Amazon Vendor and Seller Central
Updated: May 5, 2021
Amazon almost has 50% of the U.S. e-commerce market with more than 1 million U.S. small businesses. Many big businesses and also small businesses can benefit from selling their goods through Amazon since it has enormous reach. With the right information and business model, an enterprising individual with good products can reach many customers and earn money on the platform without spending the usual start-up costs.
There are two ways to get your products selling on Amazon:
1. Amazon Seller Central
2. Amazon Vendor Central
You can sell your products on Amazon either way, but they are completely different concepts. I'll explain the fundamental differences and features.
What is Amazon Seller Central?
Amazon Seller Central, also known as Amazon Marketplace, third-party or 3P, is the easiest way for business owners to get started on Amazon. Business owners using Amazon Seller Central are considered third-party sellers. Benefits are:
Reach a larger customer base.
Amazon puts your products in front of its tens of millions of customers. In addition, there aren’t any “per item” listing fees, so businesses only pay once they sell an item.
Access Amazon advertising.
You can use Amazon’s advertising service. Plus, you’re only charged when someone clicks on your ads.
Access Amazon Pay.
Your customers can quickly pay for your products with the information already saved in their accounts. This is great news for companies since conversion rates go up when it’s easy to pay.
Use Fulfillment by Amazon.
Instead of fulfilling your orders yourself, you can take advantage of Amazon’s first-class logistics capabilities to get your goods to your customers.
Enter International Markets.
U.S. small business owners can expand into international markets without incurring out-of-this-world costs. Amazon users in the U.S. can sell their goods to Europe and Japan.
In addition, sellers benefit from payment fraud protection when selling through Amazon Seller Central.
There are two pricing plans offered by Amazon:
In Individual Plan, business owners don’t pay a monthly subscription fee and they don’t have to pay a listing fee per item. Instead, they pay Amazon $0.99 for every unit sold. Amazon recommends this plan for users selling less than 40 items per month.
In Professional Plan, retailers pay a monthly subscription fee of $39.99. There’s no per-item listing fee, but there are applicable referral fees and variable closing fees.
Benefits of Business Plan are:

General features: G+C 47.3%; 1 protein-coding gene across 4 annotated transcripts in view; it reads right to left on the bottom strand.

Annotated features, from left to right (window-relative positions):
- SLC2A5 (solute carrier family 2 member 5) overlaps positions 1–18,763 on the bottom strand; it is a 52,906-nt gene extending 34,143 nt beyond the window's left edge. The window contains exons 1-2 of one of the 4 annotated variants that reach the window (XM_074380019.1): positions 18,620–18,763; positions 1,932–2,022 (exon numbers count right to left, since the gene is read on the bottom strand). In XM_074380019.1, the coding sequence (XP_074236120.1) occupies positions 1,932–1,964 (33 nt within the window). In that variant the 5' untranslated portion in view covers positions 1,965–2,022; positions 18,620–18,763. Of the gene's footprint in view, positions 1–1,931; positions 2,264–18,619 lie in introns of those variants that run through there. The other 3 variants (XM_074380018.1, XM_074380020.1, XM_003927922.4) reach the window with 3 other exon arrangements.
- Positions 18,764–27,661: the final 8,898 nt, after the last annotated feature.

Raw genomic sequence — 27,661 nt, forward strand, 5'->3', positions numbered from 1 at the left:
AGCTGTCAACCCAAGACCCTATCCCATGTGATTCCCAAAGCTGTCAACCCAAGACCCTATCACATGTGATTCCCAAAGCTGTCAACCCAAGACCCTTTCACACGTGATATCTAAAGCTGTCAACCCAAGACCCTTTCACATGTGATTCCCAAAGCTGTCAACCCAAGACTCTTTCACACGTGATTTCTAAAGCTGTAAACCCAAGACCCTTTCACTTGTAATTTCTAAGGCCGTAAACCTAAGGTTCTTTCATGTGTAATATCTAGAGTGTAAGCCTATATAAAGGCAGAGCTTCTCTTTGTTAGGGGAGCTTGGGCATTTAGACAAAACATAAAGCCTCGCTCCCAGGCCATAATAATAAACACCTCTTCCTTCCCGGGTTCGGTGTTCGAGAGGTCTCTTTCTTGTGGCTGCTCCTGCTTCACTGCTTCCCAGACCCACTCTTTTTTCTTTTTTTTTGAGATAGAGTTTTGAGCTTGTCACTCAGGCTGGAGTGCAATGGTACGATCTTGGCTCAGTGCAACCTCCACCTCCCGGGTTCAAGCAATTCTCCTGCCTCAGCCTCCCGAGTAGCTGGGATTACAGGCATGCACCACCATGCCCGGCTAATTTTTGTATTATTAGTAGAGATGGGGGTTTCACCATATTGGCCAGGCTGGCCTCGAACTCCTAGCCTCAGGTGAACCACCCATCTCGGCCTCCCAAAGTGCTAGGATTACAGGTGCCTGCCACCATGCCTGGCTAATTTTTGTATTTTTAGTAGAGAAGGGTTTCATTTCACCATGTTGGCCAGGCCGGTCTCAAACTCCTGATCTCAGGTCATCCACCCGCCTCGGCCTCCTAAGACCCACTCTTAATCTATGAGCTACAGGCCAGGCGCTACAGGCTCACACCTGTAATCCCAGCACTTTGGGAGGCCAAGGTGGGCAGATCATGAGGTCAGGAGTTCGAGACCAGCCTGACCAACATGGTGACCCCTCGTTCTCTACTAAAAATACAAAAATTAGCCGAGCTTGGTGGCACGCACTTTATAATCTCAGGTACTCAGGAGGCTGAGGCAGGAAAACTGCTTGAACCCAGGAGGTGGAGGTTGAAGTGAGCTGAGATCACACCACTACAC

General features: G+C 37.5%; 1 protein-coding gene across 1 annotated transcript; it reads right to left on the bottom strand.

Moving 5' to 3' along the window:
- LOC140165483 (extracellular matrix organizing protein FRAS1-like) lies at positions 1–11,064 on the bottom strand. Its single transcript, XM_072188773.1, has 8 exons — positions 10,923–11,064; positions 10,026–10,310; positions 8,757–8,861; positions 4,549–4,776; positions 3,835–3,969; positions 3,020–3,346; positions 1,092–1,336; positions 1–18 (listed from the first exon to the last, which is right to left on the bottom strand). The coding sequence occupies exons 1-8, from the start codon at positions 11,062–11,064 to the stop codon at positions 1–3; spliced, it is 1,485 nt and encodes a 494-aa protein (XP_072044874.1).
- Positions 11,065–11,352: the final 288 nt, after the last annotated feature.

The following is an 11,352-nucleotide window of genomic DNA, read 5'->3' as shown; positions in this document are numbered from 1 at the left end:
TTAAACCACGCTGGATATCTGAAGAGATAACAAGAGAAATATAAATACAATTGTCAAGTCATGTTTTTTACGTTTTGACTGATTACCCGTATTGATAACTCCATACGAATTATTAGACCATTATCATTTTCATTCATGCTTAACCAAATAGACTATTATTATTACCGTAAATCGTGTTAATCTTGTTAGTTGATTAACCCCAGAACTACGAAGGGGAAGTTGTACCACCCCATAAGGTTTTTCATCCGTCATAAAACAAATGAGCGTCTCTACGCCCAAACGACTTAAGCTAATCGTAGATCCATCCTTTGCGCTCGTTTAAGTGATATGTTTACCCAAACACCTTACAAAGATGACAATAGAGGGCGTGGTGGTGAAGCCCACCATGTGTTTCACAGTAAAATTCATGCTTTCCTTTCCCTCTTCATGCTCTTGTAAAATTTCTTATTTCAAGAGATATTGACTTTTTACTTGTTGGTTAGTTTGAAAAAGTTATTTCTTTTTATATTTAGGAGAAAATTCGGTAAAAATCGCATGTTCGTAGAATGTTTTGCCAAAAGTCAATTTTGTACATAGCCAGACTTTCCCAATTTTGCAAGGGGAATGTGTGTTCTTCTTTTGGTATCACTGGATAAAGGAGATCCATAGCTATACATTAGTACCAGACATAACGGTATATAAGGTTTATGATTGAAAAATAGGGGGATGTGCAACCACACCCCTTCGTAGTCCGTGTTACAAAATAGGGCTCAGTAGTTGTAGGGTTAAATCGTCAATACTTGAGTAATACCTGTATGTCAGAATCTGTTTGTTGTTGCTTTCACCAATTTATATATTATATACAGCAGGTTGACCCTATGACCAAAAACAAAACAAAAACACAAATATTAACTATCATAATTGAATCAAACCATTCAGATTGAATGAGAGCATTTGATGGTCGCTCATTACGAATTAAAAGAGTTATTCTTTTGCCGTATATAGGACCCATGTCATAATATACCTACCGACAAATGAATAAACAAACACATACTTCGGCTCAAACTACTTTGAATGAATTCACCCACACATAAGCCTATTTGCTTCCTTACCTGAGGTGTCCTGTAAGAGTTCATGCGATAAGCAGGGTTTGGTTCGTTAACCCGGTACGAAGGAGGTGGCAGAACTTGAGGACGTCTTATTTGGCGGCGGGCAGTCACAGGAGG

Use of spreadsheets, feeds, and other tools to load inventory
Access to order reports
Earn top placement on product detail pages
Apply to sell in more than 10 categories that aren’t open to Individual Sellers
Customized shipping rate options
As you can see, running a high-volume sales channel on an Individual Amazon Seller account would be very difficult, given the limited features. You’d have to be incredibly organized and resourceful.
What is Amazon Vendor Central?
Vendor Central is an invite-only platform for businesses that want to sell their products to Amazon itself. When you sell to Amazon in this capacity, you are their supplier. The core process is very simple:
Amazon send you a purchase order listing what they want to buy
You send Amazon the inventory they have ordered
Amazon pay you
It’s then down to Amazon to sell your products to their customers. You are not involved in that.
Vendor Central can be an attractive option. It gives businesses a way to get their products on Amazon, with none of the hassles of selling direct to consumers. It’s much simpler than Seller Central, but it does still have challenges. Common downsides include harsh contract terms, low prices, and unexpected additional costs. The whole vendor process is controlled from Vendor Central, which acts as a hub in the same way that Seller Central does for sellers. From Vendor Central, vendors can do things like check their purchase orders, provide product data and manage additional advertising.
How do you get into Amazon Vendor Central?
Vendor Central is an invitation-only platform so you can’t simply apply to sell there. There has to be an invitation from Amazon first. Why would Amazon invite a business to sell on Vendor Central, when there are millions of products already available? Well, there are new products being created all the time, as well as existing brands with poor availability on the site. Amazon has vendor recruitment teams around the world whose job it is to find new brands and products to sell. Amazon sends Vendor Central invites to many different types of businesses, including:
Existing brands with strong demand from Amazon shoppers
Marketplace sellers who are doing exceptionally well with their own products
Exhibitors at trade shows and fairs with attractive products
The process typically begins with an email from Amazon, saying that they are interested in selling your products. If you let Amazon know that you’re interested in becoming a vendor, they will explain how Vendor Central works and provide their terms of business. They don’t tend to be much negotiating on these terms. Generally, Amazon will make you an offer, and you can either accept or decline. There may be more scope for negotiating if you’re a large, influential brand, or if you’re assigned a vendor manager. When terms have been agreed, Amazon will create an account for you in Vendor Central and invite you to register. You can then start providing product and cost information to Amazon.